Thursday, October 22, 2015

Mystery Skype

So by the time this week is over, we will have completed a Mystery Skype with 3 different classes from all over the world.  We recently completed our first ever Mystery Skype and we survived.  Not only did we survive, we managed to overcome a 7 hour time difference and started our Monday with a call from Finland at 8:08 in the morning!  How did we do it?  A lot of preparation.

What is a Mystery Skype?  

Well, Mystery Skype is a 30-60 minute critical thinking challenge that your class takes part in while Skyping with another class somewhere else in the country or the world.  Your students' goal is to guess the other school's location (country, state, city, school name) before they guess yours.  We do this by asking yes and no questions.

Here is an even better explanation of Mystery Skype from Skype in the Classroom:

How do I find Mystery Skype partners?  

There are many ways to find partners.  One way is to connect with teachers in your professional learning network outside of your district.  Another great way of connecting is to send out a tweet with the #mysteryskype.  You'll be amazed by how many responses you'll get!  And finally, Skype in the Classroom has been making it increasingly easier for teachers to find partners.  They have a special database full of teachers all around the world that want to Mystery Skype.  You can register by going to this page:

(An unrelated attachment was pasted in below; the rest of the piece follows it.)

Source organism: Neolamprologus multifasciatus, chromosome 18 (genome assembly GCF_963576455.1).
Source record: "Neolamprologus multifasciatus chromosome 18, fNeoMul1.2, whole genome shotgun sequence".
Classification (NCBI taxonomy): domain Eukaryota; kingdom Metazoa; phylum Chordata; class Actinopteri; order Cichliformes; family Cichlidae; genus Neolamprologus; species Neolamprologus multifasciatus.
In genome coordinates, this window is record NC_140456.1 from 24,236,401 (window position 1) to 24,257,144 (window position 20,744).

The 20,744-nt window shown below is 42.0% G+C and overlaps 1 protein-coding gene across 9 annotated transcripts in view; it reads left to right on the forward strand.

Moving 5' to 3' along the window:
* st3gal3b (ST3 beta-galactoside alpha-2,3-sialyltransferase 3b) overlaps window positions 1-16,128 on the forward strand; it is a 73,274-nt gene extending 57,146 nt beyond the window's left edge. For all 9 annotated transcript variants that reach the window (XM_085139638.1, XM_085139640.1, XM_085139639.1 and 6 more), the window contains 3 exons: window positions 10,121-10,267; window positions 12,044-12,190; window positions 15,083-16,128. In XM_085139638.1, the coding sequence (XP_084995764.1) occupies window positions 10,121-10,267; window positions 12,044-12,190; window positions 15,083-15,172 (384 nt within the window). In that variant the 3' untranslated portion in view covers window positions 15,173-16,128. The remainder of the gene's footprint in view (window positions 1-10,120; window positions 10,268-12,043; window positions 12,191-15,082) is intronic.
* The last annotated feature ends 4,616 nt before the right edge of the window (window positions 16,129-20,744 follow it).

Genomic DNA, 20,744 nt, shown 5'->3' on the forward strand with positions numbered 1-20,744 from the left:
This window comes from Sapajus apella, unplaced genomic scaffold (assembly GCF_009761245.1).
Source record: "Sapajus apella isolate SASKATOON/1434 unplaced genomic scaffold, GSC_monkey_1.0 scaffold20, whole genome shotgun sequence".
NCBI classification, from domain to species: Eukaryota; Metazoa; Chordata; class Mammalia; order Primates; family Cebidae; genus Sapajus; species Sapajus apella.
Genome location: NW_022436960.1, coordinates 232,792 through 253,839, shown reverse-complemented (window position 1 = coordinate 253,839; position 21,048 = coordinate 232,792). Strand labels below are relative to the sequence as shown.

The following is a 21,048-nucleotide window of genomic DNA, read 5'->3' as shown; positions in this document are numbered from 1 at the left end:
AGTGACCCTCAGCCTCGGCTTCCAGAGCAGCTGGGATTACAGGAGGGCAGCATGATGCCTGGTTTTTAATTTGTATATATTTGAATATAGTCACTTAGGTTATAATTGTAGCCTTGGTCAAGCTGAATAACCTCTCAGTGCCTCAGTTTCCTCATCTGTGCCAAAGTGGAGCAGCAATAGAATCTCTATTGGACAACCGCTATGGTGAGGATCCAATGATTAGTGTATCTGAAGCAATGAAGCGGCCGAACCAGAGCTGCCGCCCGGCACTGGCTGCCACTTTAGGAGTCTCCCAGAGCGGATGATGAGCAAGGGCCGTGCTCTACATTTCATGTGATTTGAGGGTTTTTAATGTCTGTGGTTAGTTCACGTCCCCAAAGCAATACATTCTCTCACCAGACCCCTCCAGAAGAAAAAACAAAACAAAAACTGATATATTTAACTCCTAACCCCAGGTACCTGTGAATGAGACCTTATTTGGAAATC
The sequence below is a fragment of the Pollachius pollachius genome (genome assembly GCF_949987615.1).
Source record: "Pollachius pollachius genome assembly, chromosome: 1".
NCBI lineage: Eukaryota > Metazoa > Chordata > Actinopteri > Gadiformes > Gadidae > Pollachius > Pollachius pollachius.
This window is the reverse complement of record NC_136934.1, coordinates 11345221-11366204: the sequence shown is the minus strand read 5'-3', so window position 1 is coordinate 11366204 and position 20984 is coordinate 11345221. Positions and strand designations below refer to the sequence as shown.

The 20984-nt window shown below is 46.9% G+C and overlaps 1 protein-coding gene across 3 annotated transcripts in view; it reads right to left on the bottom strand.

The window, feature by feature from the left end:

Why should I Mystery Skype with my students? 

There are many reasons to get your kids involved.  
  • They will become global learners.
  • They will become problem solvers.
  • They will practice geography skills in real world situations.
  • They will practice their listening and speaking skills.
  • They will become critical thinkers.
  • They will use technology research skills.
  • They work together and become cooperative learners.
  • They- and you - will make relationships for future projects.
  • It's FUN!
  • AND - you will get time off!  Your students will lead the lesson!

So how do I start?

 Since we are in 3rd grade, we had to begin by reviewing simple concepts like the cardinal directions, continents and oceans, and the locations of the 50 states.  That took us weeks!  Then we started practicing asking and answering yes or no questions about hidden locations around the world and using maps, charts, and Google to help us narrow down various locations. Students also had to learn to keep the questions general so as to not waste their questions.  Usually, I pretended to be a hidden country and they were Pennsylvania.  This way I could make sure that they could answer questions that other teams would ask us about our state while they were asking me questions to determine my location. They had to know if we were west of the Mississippi River, one of the 13 Original Colonies, north of the Mason Dixon Line, landlocked, etc.  One day, we even had our principal volunteer to come in and pretend to be a mystery country and ask and answer questions!  During these mock Mystery Skypes, I was observing the students to see where their strengths were.  Then they filled out application forms to apply for the job they would like to hold for our first REAL Mystery Skype.